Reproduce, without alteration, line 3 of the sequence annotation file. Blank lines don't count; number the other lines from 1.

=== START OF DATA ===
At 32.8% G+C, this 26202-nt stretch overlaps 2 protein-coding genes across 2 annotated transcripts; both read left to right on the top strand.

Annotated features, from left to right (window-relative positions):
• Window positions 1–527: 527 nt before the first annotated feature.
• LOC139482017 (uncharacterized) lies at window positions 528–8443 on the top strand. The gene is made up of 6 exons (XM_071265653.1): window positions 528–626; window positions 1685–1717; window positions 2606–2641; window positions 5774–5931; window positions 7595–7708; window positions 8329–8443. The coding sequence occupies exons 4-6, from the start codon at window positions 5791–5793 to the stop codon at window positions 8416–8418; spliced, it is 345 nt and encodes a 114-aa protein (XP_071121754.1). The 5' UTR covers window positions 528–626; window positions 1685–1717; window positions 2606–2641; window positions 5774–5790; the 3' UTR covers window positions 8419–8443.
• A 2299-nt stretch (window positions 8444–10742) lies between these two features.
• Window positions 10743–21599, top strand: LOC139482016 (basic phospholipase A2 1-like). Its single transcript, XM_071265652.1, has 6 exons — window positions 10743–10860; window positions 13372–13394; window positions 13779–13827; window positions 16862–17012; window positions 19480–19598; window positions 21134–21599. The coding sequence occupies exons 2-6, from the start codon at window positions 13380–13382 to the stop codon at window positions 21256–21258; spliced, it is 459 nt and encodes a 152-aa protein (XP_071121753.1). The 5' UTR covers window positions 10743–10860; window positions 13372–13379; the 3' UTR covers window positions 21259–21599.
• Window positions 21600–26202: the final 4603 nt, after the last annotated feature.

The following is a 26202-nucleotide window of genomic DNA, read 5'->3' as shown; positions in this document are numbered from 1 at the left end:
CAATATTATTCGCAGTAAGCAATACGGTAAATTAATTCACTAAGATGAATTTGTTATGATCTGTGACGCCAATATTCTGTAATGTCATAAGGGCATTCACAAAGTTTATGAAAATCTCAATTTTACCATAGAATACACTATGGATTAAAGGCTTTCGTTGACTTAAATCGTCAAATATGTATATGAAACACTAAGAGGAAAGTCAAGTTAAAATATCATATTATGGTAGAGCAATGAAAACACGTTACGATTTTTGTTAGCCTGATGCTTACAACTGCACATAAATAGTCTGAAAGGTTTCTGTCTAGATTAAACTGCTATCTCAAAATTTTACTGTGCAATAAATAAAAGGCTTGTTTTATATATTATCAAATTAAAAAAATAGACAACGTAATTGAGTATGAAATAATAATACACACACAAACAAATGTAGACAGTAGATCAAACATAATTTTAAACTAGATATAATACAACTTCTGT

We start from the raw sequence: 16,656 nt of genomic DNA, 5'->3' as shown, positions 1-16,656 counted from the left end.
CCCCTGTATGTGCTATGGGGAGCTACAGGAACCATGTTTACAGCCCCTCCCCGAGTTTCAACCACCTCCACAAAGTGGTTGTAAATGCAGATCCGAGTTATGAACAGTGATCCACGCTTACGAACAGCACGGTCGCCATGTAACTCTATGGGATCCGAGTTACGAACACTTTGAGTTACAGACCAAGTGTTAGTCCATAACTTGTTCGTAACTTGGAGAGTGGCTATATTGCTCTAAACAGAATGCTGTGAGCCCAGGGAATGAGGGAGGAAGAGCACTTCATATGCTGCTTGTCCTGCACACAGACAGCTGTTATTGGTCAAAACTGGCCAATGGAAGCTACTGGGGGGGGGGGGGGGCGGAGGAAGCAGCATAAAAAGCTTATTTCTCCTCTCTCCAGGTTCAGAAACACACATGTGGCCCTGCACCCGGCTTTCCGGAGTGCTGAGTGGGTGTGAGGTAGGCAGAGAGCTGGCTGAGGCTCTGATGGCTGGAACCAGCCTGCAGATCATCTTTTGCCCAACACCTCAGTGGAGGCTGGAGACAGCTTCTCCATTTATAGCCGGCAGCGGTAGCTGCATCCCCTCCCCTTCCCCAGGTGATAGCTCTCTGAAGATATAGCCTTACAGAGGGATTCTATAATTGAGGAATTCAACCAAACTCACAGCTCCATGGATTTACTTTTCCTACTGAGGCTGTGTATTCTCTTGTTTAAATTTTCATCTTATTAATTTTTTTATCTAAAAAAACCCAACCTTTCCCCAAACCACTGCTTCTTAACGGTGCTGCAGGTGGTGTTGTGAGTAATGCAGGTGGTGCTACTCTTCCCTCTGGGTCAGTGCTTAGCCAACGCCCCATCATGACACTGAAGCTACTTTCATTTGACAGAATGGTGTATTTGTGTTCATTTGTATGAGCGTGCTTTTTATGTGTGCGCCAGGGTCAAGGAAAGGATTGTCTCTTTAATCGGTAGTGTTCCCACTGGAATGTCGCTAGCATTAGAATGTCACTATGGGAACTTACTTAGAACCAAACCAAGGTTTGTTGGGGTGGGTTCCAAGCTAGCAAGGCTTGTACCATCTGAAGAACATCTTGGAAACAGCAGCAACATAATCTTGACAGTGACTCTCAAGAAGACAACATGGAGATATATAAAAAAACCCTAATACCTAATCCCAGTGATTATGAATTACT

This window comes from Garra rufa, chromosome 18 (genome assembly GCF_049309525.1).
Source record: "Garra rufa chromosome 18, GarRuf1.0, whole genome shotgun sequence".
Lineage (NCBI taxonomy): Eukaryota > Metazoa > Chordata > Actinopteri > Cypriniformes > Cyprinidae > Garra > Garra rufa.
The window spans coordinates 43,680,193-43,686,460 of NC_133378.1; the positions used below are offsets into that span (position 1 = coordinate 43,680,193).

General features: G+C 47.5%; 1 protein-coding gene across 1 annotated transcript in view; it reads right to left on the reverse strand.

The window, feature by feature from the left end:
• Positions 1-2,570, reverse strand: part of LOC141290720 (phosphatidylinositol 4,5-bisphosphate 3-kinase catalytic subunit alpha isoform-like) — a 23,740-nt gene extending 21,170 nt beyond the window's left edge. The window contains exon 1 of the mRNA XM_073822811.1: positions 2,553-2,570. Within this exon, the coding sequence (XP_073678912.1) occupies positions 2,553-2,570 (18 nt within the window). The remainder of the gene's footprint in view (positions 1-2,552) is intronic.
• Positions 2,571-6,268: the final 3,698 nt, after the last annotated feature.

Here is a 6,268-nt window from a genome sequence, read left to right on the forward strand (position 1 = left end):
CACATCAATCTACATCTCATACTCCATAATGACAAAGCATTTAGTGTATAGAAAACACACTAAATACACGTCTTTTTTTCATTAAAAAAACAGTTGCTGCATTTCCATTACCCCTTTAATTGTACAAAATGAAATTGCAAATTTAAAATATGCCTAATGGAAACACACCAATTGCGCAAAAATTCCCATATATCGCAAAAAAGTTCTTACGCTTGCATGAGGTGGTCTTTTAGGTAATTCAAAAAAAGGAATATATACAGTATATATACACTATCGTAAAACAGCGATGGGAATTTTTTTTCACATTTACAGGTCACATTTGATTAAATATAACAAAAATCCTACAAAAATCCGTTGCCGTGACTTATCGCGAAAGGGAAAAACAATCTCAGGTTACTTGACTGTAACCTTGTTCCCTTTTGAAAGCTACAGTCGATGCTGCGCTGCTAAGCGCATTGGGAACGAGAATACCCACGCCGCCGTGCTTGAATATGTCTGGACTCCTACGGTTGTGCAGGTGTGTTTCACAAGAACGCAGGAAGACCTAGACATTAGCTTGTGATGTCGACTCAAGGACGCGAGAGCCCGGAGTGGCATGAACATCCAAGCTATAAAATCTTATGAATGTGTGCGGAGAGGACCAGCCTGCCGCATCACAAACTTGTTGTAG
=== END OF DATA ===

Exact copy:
• Window positions 1–527: 527 nt before the first annotated feature.